With the launch of XXX a catalyst for even more wantonly drunken behavior, the media finally took notice of the gut rot carnage and along with the support of MADD called out Molson and Labatt. Watching the Ironside Maximum Ice commercial, it is patently obvious the intended demo was angry 15 year old head banging boys, and no doubt both companies were behaving irresponsibly by marketing such low grade, high alcohol content swill to anyone, never mind kids. The cool commercials disappeared, and the price point went way up.

Both Labatt Maximum Ice and Molson XXX are still available at the Beer Store, and remain a hobo favorite, but the days of Hollywood actors appearing in advertising to champion their taste and embody their spirit are long gone. Tragically, Alexander Godunov died of alcohol related illness in 1995 after a short but promising career ending on the cruel irony that his final performance ever was shooting commercials for Labatt Ice in Toronto.

Retrontario plumbs the seedy depths of Toronto flea markets, flooded basements, thrift shops and garage sales, mining old VHS and Betamax tapes that less than often contain incredible moments of history that were accidentally recorded but somehow survived the ravages of time. You can find more amazing discoveries at

That time when Yeti attacked Toronto


The Dino De Laurentiis stink bomb remake of King Kong (1976) cratered out with poor reviews, insipid box-office returns, a broken robot monkey, and Jeff Bridges status as a Hollywood player in serious doubt. More bizarrely, it also inspired New York’s Twin Towers to become a magnet for kaijū eiga, Chinese kung-fu stalwarts Shaw Brothers oddity The Mighty Peking Man (1977), and to date the only monster movie to be set in downtown Toronto – Yeti, the Giant of the 20th Century (1977).

After a “million-year-old” gigantic Yeti is discovered frozen in the icy wastelands of Northern Canada, greedy industrialist Morgan Hunnicut decides to exploit the beast as a mascot for his chain of grocery stores and gas stations by airlifting it to the top of a hotel in Toronto. But after falling in love with Hunnicut’s beautiful granddaughter Jane, Yeti is woe to become a Ju-Ju for capitalism and breaks free of his oppressors. Running amok in Toronto, Yeti is caught between the hardball business machinations of Hunnicut’s rivals who also wish to exploit him, and the Toronto Police department, who have been instructed to shoot him on site. Can Yeti get the girl and return to his peaceful sleep in the ice?

Directed by Italian cult cinema maestro Gianfranco Parolini under the pseudonym Frank Kramer, Yeti is a bruising, berserk, almost unwatchable catalogue of inanity. At once, a Family friendly mash-up of King Kong, The Golem and Lassie, backed by the most unconvincing green screen work ever committed to film, and a totally inappropriate soundtrack that veers from half decent funk in the title track “Yeti” by The Yetians (see what they did there?), to a low-rent version of “O Fortuna” (Carmina Burana) which seems to pop up every 10 minutes or so to add a sense of drama. Never mind the fact that Yeti looks like a filthy, smelly hippy.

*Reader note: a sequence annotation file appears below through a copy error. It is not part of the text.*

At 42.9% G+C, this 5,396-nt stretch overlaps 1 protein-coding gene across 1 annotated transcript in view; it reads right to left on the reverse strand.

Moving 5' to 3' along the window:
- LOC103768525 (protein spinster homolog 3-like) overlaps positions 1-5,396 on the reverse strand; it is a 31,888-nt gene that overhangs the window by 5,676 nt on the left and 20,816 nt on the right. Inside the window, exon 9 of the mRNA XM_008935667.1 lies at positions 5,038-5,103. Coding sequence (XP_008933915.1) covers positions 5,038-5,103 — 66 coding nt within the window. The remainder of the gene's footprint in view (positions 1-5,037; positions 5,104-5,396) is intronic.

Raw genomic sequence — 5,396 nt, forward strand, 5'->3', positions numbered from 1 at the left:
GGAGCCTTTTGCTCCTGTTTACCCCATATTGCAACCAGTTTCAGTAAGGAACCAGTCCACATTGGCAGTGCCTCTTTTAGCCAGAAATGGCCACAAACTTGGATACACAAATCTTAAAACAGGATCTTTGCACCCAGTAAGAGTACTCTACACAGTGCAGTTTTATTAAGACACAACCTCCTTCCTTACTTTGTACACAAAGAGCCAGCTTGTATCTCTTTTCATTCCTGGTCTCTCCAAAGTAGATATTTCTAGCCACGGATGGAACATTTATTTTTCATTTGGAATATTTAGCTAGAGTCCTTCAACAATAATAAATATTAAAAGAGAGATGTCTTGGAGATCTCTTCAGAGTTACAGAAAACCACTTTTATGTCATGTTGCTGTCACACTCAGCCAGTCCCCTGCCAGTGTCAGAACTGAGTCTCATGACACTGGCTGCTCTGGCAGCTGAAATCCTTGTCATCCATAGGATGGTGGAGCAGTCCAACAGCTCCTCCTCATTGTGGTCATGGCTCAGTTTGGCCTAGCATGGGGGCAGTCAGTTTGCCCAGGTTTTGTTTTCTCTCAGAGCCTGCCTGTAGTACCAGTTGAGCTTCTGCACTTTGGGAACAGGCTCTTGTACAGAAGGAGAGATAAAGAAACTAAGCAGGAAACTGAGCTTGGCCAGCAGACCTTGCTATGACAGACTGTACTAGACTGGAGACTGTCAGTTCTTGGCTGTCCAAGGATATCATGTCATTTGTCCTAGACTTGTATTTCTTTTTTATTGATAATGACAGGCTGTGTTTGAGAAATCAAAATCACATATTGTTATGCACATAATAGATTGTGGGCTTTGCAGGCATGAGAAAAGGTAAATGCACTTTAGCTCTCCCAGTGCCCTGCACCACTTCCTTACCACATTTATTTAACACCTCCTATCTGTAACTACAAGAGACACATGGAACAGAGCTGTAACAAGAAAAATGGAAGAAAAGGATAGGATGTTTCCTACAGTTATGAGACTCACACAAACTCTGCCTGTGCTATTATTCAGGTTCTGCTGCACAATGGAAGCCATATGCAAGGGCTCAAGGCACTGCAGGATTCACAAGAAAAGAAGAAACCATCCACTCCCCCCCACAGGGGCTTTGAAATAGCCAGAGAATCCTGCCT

Heaven only knows what Parolini was under the influence of while directing this, as his career up until that point was chock full of bad-ass Lee Van Cleef revenge movies like God’s Gun and the Sabata trilogy, the kind of hard-boiled spaghetti westerns Quentin Tarantino riffed on in Django Unchained. Heaven also only knows how or why Toronto was selected as a back drop for this blessed madness, especially since other than a few establishing shots, the CN Tower is virtually ignored. One would assume the Tower might have been used for an exciting grand finale a la the Empire State Building in the original King Kong (1933), but no, the closest we get to anything like that is the Yeti skulking around City Hall.

Yeti’s T-dot tour also includes the Sheraton Centre, Exhibition Stadium (where a gaggle of Jays fans holler at the announcement that Yeti is en route), the CNE Food Court and stationary Alpine Way, the Bank of Montreal building, and a host of others. As is usually the case, Toronto’s geography is pretty messed up in the film’s diagetic universe (from City Hall to Ex Stadium in a few moments; see also The New Avengers in Toronto.




City Hall appeared prominently in most of the movie’s print advertising, probably because of its science-fiction-y look, courtesy of Finnish architect Viljo Revell, and probably why it featured twice in Star Trek, which all things considered is high art compared to the lowly Yeti.

Yeti remains a “lost” film, with nary a 30-year-old no-name label VHS release to its sullen name. Italian Antonella Interlenghi’s dreamy green-eyed gaze is about the best thing the movie has going for it, although her pronunciation of Yeti (“Yheeeti”) is suspect, as are the awkward moments when Yeti makes bedroom eyes at her. She falls for him when after eating a fish he uses its dry bones to comb her hair. Who would have guessed Yeti was such a mack?

So the ultimate Toronto giant monster movie remains to be made. This summer’s hotly tipped Pacific Rim was shot here, but it’s doubtful that any of our major landmarks will be getting attacked on screen. And whatever happened to Yeti? Legend has it he occasionally revisits his old City Hall haunt.